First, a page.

Apparently, this doctor, in a manner not uncommon to many in that field, possesses tremendous knowledge and skills, a sterling reputation, the acclaim of his peers and all the interpersonal skills of a doorknob.

When Steve entered his office, the doctor didn’t take the time to greet him.

He didn’t even acknowledge his presence.

His eyes were glued to the computer monitor on his desk.

Without looking up he began telling Steve the seriousness of his condition.

Without looking up he told Steve his prognosis – which was not encouraging.

Without looking up he rattled off a few questions.

Without looking up he told Steve what the course of treatment would be.

Without looking up he interrupted Steve’s attempt to ask questions by telling him not to interrupt.

And because he didn’t look up, he probably didn’t notice when Steve stood up and left.

Steve is very ill. He’s not sure if he can win this one.

He desperately wants and needs medical intervention and help.

But what he wants even more is to be treated with dignity and respect.

And he told me that regardless of how bleak the prognosis may be, and how high the risk of delaying treatment, he was willing to face the consequences of his decision to walk out and wait for an appointment with another specialist rather than allow himself to be objectified, unworthy of respectful treatment.

He told me that by not walking out he would be condoning that behaviour and, at the same time, increasing the probability that behaviour would continue.

And that is a price my friend Steve is unwilling to pay.

He explained to me that there is only one type of business out there.

It’s called “the people business.

We all need people in order to succeed, prosper and grow.

Position, power, wealth, brilliance and achievement does not give anyone the right to be less than respectful.

Regardless of how much value they can produce.

He said that he has met with many doctors and professionals in other fields and in every group there are those with pitiful people skills.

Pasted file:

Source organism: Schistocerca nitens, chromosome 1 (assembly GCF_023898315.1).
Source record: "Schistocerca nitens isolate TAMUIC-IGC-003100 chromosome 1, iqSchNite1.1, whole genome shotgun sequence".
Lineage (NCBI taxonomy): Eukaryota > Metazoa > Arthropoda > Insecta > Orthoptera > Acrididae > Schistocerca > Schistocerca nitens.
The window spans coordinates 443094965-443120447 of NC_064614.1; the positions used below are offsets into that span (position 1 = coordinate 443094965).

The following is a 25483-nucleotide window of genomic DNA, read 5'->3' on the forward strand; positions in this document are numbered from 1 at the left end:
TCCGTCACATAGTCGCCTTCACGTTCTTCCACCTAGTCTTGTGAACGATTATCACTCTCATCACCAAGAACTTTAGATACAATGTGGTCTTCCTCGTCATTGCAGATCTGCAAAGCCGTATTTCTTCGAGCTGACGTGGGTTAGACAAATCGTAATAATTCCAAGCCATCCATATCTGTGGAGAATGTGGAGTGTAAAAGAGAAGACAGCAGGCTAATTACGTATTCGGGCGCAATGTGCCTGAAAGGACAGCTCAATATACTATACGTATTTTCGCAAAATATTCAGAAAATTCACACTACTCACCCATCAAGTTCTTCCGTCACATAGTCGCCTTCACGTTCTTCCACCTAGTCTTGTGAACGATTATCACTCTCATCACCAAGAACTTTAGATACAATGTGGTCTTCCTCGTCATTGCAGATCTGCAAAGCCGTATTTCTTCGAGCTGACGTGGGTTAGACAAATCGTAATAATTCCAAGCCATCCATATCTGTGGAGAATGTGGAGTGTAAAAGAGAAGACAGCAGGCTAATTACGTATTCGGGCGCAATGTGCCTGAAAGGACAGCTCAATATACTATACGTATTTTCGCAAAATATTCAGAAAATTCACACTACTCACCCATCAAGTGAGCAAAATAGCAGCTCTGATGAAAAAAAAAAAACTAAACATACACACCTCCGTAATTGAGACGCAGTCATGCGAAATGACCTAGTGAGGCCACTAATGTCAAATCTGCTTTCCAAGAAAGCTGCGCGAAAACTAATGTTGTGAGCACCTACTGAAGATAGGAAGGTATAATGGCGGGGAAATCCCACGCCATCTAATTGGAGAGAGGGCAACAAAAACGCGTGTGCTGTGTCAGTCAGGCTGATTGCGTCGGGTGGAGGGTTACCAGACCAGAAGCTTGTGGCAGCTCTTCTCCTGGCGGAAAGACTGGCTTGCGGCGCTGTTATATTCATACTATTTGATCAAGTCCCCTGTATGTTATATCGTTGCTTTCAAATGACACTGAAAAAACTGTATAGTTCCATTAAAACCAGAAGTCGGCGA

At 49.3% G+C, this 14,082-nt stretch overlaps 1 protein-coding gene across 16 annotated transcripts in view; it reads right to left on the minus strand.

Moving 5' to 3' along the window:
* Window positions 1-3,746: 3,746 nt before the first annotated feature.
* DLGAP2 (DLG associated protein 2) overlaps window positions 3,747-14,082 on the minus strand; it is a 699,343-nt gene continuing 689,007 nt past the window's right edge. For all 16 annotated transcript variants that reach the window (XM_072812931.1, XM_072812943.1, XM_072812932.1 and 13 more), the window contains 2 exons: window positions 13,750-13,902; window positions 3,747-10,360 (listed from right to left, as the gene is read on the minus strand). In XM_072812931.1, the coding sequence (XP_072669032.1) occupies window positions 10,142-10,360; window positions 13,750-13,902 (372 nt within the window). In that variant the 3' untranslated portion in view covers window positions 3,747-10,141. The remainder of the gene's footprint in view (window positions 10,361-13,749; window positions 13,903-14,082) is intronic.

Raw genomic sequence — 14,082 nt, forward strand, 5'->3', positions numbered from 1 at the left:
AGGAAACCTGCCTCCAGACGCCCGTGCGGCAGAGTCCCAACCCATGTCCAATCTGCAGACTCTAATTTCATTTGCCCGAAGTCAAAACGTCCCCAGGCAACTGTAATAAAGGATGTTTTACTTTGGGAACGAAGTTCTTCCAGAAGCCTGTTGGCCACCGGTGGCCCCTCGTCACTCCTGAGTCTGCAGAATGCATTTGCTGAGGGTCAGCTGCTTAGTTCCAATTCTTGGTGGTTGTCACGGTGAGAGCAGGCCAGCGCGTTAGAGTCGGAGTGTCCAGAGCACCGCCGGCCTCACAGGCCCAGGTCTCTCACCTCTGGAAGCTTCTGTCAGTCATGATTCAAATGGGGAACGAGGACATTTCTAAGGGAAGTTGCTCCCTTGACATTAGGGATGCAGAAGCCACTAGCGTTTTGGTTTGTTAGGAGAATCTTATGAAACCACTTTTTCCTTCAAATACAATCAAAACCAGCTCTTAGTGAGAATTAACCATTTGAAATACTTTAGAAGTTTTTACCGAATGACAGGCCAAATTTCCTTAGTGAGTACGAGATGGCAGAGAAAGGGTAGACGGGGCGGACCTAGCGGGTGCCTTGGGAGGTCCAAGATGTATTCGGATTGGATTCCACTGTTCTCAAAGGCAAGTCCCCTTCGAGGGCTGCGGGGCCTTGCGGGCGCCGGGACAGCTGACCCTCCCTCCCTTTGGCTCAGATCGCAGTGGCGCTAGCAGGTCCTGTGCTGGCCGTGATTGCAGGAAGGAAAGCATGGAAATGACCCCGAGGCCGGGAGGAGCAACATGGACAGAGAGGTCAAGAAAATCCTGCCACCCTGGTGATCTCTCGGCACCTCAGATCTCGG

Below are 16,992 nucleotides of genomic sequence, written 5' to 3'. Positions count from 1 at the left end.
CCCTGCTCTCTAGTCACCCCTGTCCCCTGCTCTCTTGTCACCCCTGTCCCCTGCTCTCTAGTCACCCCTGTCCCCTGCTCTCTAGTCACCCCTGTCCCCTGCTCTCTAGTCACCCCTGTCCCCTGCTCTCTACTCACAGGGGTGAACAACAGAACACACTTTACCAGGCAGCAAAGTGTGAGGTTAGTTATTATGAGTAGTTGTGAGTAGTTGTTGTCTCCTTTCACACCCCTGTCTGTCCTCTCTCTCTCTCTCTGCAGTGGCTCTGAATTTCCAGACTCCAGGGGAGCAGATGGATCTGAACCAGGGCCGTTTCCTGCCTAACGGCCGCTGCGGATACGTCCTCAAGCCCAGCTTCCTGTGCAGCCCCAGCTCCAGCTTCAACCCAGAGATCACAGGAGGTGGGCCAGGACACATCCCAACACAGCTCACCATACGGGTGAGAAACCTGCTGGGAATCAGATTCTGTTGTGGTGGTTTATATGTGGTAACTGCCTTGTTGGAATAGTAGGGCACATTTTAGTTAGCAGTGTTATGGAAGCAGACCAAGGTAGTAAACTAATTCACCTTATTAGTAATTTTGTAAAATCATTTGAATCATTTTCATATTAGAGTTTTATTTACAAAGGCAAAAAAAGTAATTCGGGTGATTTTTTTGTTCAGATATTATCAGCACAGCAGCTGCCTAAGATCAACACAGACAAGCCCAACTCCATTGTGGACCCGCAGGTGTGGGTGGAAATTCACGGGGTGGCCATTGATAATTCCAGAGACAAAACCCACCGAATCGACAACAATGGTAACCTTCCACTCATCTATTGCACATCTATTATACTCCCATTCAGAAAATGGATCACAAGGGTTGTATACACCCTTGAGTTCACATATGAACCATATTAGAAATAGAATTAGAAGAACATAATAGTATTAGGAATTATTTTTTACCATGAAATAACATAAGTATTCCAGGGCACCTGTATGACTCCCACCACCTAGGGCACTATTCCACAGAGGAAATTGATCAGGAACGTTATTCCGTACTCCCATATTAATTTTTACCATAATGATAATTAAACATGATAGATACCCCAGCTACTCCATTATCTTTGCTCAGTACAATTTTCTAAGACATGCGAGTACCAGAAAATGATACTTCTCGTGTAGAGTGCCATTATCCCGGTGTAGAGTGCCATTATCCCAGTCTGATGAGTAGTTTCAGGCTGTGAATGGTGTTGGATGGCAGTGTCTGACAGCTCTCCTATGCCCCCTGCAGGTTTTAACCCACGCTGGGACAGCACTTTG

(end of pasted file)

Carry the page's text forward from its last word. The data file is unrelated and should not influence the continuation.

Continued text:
Because, in Steve’s view, it’s just not important to them.

Also because we allow them to be like that.

He doesn’t think it’s right.

Steve is a customer service aficionado.

He won’t return to a restaurant, regardless of how exceptional the quality of their food, if the service doesn’t match the quality of that food.

He won’t visit a store, regardless of how great their prices, if the staff aren’t friendly and knowledgeable.

He won’t fly on our “national” airline.

He refuses to lower his expectations.

He challenges those who do.

In the medical world, what they have is called a practice.

In other fields it’s called a business.

In the medical world people are called patients.

In the rest of the world people are called customers.

A business cannot survive without customers.

A practice won’t survive when patients lose patience.

Nor should it.

Steve’s right, you know.

Steve unfortunately lost his valiant battle in January 2013. He fought every day and never once deviated from his demands that he be treated with dignity as a human, and not like an object with a serial number.

Steve treated everyone with dignity and respect and was always mindful of the impact one person’s behaviour has on another.

Steve may have lost his battle, but he left behind lessons in humanity that will survive all passage of time.

I miss you Steve. The world needs you back.

Till we read again.